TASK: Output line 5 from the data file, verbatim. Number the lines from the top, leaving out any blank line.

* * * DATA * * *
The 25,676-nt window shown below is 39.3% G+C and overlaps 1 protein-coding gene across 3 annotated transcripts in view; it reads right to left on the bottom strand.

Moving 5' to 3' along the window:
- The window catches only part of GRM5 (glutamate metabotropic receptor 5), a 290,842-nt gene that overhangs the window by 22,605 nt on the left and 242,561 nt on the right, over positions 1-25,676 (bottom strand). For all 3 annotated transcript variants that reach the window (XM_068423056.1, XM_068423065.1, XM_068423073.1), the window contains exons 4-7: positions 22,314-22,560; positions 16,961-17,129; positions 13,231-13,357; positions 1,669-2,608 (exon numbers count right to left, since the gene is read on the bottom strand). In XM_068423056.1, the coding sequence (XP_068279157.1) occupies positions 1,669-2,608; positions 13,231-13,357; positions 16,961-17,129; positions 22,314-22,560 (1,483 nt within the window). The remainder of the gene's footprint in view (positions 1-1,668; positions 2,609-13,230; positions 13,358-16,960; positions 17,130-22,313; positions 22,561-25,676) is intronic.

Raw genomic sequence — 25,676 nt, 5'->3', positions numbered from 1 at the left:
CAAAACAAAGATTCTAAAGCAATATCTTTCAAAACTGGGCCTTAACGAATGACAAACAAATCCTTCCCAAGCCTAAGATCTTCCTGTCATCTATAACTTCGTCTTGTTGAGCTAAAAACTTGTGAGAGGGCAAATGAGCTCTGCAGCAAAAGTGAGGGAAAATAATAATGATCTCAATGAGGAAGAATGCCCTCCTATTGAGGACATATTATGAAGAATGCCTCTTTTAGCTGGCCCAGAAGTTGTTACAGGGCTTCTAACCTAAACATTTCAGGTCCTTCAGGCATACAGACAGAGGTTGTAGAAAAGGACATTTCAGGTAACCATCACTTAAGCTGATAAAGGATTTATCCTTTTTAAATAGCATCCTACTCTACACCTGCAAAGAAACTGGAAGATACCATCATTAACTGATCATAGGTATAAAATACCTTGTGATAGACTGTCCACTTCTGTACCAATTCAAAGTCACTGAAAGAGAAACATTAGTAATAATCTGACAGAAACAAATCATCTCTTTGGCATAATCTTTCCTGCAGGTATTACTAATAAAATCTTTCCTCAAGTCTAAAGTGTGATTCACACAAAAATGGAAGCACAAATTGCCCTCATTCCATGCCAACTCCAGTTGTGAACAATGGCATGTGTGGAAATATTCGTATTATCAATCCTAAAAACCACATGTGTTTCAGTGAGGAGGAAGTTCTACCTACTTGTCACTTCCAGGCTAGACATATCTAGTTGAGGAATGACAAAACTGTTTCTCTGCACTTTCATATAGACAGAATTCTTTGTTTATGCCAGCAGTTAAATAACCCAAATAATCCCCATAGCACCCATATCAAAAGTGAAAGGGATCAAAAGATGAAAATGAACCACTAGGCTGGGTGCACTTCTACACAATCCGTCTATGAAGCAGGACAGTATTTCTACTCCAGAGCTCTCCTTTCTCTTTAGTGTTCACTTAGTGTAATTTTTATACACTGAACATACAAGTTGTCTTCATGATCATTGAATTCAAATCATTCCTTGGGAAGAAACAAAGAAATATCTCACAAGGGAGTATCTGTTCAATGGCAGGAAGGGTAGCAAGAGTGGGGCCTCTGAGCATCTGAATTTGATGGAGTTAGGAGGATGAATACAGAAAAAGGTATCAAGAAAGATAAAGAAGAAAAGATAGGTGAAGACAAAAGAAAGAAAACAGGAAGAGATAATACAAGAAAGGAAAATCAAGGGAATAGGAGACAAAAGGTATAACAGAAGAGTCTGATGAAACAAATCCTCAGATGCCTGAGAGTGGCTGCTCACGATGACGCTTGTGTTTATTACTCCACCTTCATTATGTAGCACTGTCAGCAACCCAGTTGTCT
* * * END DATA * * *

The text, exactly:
CAAAACAAAGATTCTAAAGCAATATCTTTCAAAACTGGGCCTTAACGAATGACAAACAAATCCTTCCCAAGCCTAAGATCTTCCTGTCATCTATAACTTCGTCTTGTTGAGCTAAAAACTTGTGAGAGGGCAAATGAGCTCTGCAGCAAAAGTGAGGGAAAATAATAATGATCTCAATGAGGAAGAATGCCCTCCTATTGAGGACATATTATGAAGAATGCCTCTTTTAGCTGGCCCAGAAGTTGTTACAGGGCTTCTAACCTAAACATTTCAGGTCCTTCAGGCATACAGACAGAGGTTGTAGAAAAGGACATTTCAGGTAACCATCACTTAAGCTGATAAAGGATTTATCCTTTTTAAATAGCATCCTACTCTACACCTGCAAAGAAACTGGAAGATACCATCATTAACTGATCATAGGTATAAAATACCTTGTGATAGACTGTCCACTTCTGTACCAATTCAAAGTCACTGAAAGAGAAACATTAGTAATAATCTGACAGAAACAAATCATCTCTTTGGCATAATCTTTCCTGCAGGTATTACTAATAAAATCTTTCCTCAAGTCTAAAGTGTGATTCACACAAAAATGGAAGCACAAATTGCCCTCATTCCATGCCAACTCCAGTTGTGAACAATGGCATGTGTGGAAATATTCGTATTATCAATCCTAAAAACCACATGTGTTTCAGTGAGGAGGAAGTTCTACCTACTTGTCACTTCCAGGCTAGACATATCTAGTTGAGGAATGACAAAACTGTTTCTCTGCACTTTCATATAGACAGAATTCTTTGTTTATGCCAGCAGTTAAATAACCCAAATAATCCCCATAGCACCCATATCAAAAGTGAAAGGGATCAAAAGATGAAAATGAACCACTAGGCTGGGTGCACTTCTACACAATCCGTCTATGAAGCAGGACAGTATTTCTACTCCAGAGCTCTCCTTTCTCTTTAGTGTTCACTTAGTGTAATTTTTATACACTGAACATACAAGTTGTCTTCATGATCATTGAATTCAAATCATTCCTTGGGAAGAAACAAAGAAATATCTCACAAGGGAGTATCTGTTCAATGGCAGGAAGGGTAGCAAGAGTGGGGCCTCTGAGCATCTGAATTTGATGGAGTTAGGAGGATGAATACAGAAAAAGGTATCAAGAAAGATAAAGAAGAAAAGATAGGTGAAGACAAAAGAAAGAAAACAGGAAGAGATAATACAAGAAAGGAAAATCAAGGGAATAGGAGACAAAAGGTATAACAGAAGAGTCTGATGAAACAAATCCTCAGATGCCTGAGAGTGGCTGCTCACGATGACGCTTGTGTTTATTACTCCACCTTCATTATGTAGCACTGTCAGCAACCCAGTTGTCT